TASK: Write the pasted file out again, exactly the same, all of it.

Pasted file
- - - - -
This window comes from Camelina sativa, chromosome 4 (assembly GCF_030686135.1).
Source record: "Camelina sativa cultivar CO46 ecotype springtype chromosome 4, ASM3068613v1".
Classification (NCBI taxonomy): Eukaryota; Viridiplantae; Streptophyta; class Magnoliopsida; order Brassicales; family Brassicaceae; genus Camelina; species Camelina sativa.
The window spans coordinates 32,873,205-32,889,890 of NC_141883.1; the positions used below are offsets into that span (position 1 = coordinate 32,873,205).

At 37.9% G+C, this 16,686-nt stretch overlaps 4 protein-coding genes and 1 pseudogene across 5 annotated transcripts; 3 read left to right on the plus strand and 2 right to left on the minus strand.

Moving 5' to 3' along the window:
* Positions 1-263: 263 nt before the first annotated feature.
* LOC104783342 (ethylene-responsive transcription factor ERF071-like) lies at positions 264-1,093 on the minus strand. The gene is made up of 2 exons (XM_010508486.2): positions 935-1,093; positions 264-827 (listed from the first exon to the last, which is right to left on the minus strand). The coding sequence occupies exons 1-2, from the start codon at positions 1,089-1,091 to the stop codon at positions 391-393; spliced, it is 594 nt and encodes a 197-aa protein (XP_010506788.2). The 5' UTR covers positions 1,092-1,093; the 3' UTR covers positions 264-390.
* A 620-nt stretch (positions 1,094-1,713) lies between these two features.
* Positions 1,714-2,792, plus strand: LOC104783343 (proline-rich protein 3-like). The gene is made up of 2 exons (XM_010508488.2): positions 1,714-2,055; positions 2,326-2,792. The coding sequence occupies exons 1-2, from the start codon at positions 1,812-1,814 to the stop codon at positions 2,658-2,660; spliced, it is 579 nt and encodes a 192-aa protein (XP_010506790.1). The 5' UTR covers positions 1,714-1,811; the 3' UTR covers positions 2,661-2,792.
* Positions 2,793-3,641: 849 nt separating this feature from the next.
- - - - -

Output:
This window comes from Camelina sativa, chromosome 4 (assembly GCF_030686135.1).
Source record: "Camelina sativa cultivar CO46 ecotype springtype chromosome 4, ASM3068613v1".
Classification (NCBI taxonomy): Eukaryota; Viridiplantae; Streptophyta; class Magnoliopsida; order Brassicales; family Brassicaceae; genus Camelina; species Camelina sativa.
The window spans coordinates 32,873,205-32,889,890 of NC_141883.1; the positions used below are offsets into that span (position 1 = coordinate 32,873,205).

At 37.9% G+C, this 16,686-nt stretch overlaps 4 protein-coding genes and 1 pseudogene across 5 annotated transcripts; 3 read left to right on the plus strand and 2 right to left on the minus strand.

Moving 5' to 3' along the window:
* Positions 1-263: 263 nt before the first annotated feature.
* LOC104783342 (ethylene-responsive transcription factor ERF071-like) lies at positions 264-1,093 on the minus strand. The gene is made up of 2 exons (XM_010508486.2): positions 935-1,093; positions 264-827 (listed from the first exon to the last, which is right to left on the minus strand). The coding sequence occupies exons 1-2, from the start codon at positions 1,089-1,091 to the stop codon at positions 391-393; spliced, it is 594 nt and encodes a 197-aa protein (XP_010506788.2). The 5' UTR covers positions 1,092-1,093; the 3' UTR covers positions 264-390.
* A 620-nt stretch (positions 1,094-1,713) lies between these two features.
* Positions 1,714-2,792, plus strand: LOC104783343 (proline-rich protein 3-like). The gene is made up of 2 exons (XM_010508488.2): positions 1,714-2,055; positions 2,326-2,792. The coding sequence occupies exons 1-2, from the start codon at positions 1,812-1,814 to the stop codon at positions 2,658-2,660; spliced, it is 579 nt and encodes a 192-aa protein (XP_010506790.1). The 5' UTR covers positions 1,714-1,811; the 3' UTR covers positions 2,661-2,792.
* Positions 2,793-3,641: 849 nt separating this feature from the next.